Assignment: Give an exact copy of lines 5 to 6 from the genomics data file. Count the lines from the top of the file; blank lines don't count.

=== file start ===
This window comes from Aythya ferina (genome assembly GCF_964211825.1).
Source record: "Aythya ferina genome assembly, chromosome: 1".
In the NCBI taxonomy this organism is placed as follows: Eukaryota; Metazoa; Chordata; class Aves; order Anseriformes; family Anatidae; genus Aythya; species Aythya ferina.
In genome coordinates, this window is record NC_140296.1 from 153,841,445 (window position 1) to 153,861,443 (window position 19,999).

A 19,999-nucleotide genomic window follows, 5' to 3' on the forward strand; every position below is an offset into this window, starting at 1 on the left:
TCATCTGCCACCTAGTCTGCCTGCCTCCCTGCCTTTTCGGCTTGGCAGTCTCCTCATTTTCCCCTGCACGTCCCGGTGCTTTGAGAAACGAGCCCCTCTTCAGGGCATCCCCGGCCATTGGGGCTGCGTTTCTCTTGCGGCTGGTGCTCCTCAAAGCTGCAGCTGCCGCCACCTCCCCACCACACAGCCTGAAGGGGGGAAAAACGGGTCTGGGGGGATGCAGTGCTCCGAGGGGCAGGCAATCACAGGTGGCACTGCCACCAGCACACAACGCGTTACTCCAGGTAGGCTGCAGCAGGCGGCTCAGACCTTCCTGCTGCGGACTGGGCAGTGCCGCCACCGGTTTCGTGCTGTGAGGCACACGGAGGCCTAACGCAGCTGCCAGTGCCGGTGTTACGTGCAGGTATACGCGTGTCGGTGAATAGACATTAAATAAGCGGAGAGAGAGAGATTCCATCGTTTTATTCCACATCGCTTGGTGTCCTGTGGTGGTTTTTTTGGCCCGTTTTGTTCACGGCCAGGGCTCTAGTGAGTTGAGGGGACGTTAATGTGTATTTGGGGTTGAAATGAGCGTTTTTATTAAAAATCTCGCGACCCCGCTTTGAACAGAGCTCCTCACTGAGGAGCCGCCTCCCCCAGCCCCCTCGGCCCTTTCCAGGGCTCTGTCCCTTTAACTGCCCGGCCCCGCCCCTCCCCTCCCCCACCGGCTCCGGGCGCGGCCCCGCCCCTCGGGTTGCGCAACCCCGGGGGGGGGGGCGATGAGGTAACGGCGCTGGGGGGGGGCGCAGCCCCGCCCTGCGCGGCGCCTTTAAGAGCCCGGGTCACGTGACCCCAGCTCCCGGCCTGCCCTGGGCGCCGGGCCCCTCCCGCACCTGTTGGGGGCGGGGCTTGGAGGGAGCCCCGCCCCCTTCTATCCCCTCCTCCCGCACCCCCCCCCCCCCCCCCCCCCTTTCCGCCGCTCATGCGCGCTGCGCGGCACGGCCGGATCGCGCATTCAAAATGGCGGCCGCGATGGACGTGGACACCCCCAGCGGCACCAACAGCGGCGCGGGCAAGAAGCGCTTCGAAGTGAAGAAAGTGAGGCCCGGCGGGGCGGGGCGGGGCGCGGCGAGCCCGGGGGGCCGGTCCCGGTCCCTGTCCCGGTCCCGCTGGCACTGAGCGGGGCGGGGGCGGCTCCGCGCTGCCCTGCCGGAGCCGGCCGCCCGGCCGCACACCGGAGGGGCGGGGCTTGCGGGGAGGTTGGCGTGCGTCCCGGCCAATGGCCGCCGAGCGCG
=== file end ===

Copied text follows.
A 19,999-nucleotide genomic window follows, 5' to 3' on the forward strand; every position below is an offset into this window, starting at 1 on the left:
TCATCTGCCACCTAGTCTGCCTGCCTCCCTGCCTTTTCGGCTTGGCAGTCTCCTCATTTTCCCCTGCACGTCCCGGTGCTTTGAGAAACGAGCCCCTCTTCAGGGCATCCCCGGCCATTGGGGCTGCGTTTCTCTTGCGGCTGGTGCTCCTCAAAGCTGCAGCTGCCGCCACCTCCCCACCACACAGCCTGAAGGGGGGAAAAACGGGTCTGGGGGGATGCAGTGCTCCGAGGGGCAGGCAATCACAGGTGGCACTGCCACCAGCACACAACGCGTTACTCCAGGTAGGCTGCAGCAGGCGGCTCAGACCTTCCTGCTGCGGACTGGGCAGTGCCGCCACCGGTTTCGTGCTGTGAGGCACACGGAGGCCTAACGCAGCTGCCAGTGCCGGTGTTACGTGCAGGTATACGCGTGTCGGTGAATAGACATTAAATAAGCGGAGAGAGAGAGATTCCATCGTTTTATTCCACATCGCTTGGTGTCCTGTGGTGGTTTTTTTGGCCCGTTTTGTTCACGGCCAGGGCTCTAGTGAGTTGAGGGGACGTTAATGTGTATTTGGGGTTGAAATGAGCGTTTTTATTAAAAATCTCGCGACCCCGCTTTGAACAGAGCTCCTCACTGAGGAGCCGCCTCCCCCAGCCCCCTCGGCCCTTTCCAGGGCTCTGTCCCTTTAACTGCCCGGCCCCGCCCCTCCCCTCCCCCACCGGCTCCGGGCGCGGCCCCGCCCCTCGGGTTGCGCAACCCCGGGGGGGGGGGCGATGAGGTAACGGCGCTGGGGGGGGGCGCAGCCCCGCCCTGCGCGGCGCCTTTAAGAGCCCGGGTCACGTGACCCCAGCTCCCGGCCTGCCCTGGGCGCCGGGCCCCTCCCGCACCTGTTGGGGGCGGGGCTTGGAGGGAGCCCCGCCCCCTTCTATCCCCTCCTCCCGCACCCCCCCCCCCCCCCCCCCCCTTTCCGCCGCTCATGCGCGCTGCGCGGCACGGCCGGATCGCGCATTCAAAATGGCGGCCGCGATGGACGTGGACACCCCCAGCGGCACCAACAGCGGCGCGGGCAAGAAGCGCTTCGAAGTGAAGAAAGTGAGGCCCGGCGGGGCGGGGCGGGGCGCGGCGAGCCCGGGGGGCCGGTCCCGGTCCCTGTCCCGGTCCCGCTGGCACTGAGCGGGGCGGGGGCGGCTCCGCGCTGCCCTGCCGGAGCCGGCCGCCCGGCCGCACACCGGAGGGGCGGGGCTTGCGGGGAGGTTGGCGTGCGTCCCGGCCAATGGCCGCCGAGCGCG